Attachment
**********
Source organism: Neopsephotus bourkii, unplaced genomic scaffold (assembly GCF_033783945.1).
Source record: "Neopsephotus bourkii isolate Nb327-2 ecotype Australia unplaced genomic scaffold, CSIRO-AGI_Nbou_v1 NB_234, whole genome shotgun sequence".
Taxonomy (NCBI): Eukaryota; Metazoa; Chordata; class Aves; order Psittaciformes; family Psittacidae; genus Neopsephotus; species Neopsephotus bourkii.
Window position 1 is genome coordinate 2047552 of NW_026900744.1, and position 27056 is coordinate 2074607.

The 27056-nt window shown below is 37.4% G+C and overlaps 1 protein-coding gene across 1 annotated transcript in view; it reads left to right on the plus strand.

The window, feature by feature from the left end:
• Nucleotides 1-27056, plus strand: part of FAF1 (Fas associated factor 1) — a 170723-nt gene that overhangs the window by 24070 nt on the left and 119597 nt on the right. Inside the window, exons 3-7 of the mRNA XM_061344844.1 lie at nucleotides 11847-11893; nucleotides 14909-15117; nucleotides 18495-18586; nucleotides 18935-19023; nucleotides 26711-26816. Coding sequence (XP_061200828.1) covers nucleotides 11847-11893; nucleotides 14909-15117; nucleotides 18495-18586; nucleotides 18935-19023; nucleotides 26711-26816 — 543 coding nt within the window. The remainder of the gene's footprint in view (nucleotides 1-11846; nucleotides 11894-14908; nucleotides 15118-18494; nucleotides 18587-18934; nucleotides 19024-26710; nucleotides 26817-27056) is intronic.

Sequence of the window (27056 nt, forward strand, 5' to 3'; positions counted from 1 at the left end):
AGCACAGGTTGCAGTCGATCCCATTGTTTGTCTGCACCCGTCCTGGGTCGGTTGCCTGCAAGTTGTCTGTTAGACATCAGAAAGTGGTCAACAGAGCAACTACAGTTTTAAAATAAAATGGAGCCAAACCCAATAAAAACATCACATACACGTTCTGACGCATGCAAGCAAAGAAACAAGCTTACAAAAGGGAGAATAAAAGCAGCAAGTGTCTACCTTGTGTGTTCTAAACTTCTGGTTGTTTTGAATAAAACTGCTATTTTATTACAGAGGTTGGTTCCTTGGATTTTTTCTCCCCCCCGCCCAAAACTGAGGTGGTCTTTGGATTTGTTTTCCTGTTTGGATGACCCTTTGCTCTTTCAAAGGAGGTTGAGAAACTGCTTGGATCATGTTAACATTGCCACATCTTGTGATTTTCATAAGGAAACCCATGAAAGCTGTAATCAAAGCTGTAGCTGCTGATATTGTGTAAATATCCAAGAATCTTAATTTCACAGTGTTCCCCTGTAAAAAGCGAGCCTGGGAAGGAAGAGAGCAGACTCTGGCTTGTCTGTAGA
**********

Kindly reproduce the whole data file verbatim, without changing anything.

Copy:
Source organism: Neopsephotus bourkii, unplaced genomic scaffold (assembly GCF_033783945.1).
Source record: "Neopsephotus bourkii isolate Nb327-2 ecotype Australia unplaced genomic scaffold, CSIRO-AGI_Nbou_v1 NB_234, whole genome shotgun sequence".
Taxonomy (NCBI): Eukaryota; Metazoa; Chordata; class Aves; order Psittaciformes; family Psittacidae; genus Neopsephotus; species Neopsephotus bourkii.
Window position 1 is genome coordinate 2047552 of NW_026900744.1, and position 27056 is coordinate 2074607.

The 27056-nt window shown below is 37.4% G+C and overlaps 1 protein-coding gene across 1 annotated transcript in view; it reads left to right on the plus strand.

The window, feature by feature from the left end:
• Nucleotides 1-27056, plus strand: part of FAF1 (Fas associated factor 1) — a 170723-nt gene that overhangs the window by 24070 nt on the left and 119597 nt on the right. Inside the window, exons 3-7 of the mRNA XM_061344844.1 lie at nucleotides 11847-11893; nucleotides 14909-15117; nucleotides 18495-18586; nucleotides 18935-19023; nucleotides 26711-26816. Coding sequence (XP_061200828.1) covers nucleotides 11847-11893; nucleotides 14909-15117; nucleotides 18495-18586; nucleotides 18935-19023; nucleotides 26711-26816 — 543 coding nt within the window. The remainder of the gene's footprint in view (nucleotides 1-11846; nucleotides 11894-14908; nucleotides 15118-18494; nucleotides 18587-18934; nucleotides 19024-26710; nucleotides 26817-27056) is intronic.

Sequence of the window (27056 nt, forward strand, 5' to 3'; positions counted from 1 at the left end):
AGCACAGGTTGCAGTCGATCCCATTGTTTGTCTGCACCCGTCCTGGGTCGGTTGCCTGCAAGTTGTCTGTTAGACATCAGAAAGTGGTCAACAGAGCAACTACAGTTTTAAAATAAAATGGAGCCAAACCCAATAAAAACATCACATACACGTTCTGACGCATGCAAGCAAAGAAACAAGCTTACAAAAGGGAGAATAAAAGCAGCAAGTGTCTACCTTGTGTGTTCTAAACTTCTGGTTGTTTTGAATAAAACTGCTATTTTATTACAGAGGTTGGTTCCTTGGATTTTTTCTCCCCCCCGCCCAAAACTGAGGTGGTCTTTGGATTTGTTTTCCTGTTTGGATGACCCTTTGCTCTTTCAAAGGAGGTTGAGAAACTGCTTGGATCATGTTAACATTGCCACATCTTGTGATTTTCATAAGGAAACCCATGAAAGCTGTAATCAAAGCTGTAGCTGCTGATATTGTGTAAATATCCAAGAATCTTAATTTCACAGTGTTCCCCTGTAAAAAGCGAGCCTGGGAAGGAAGAGAGCAGACTCTGGCTTGTCTGTAGA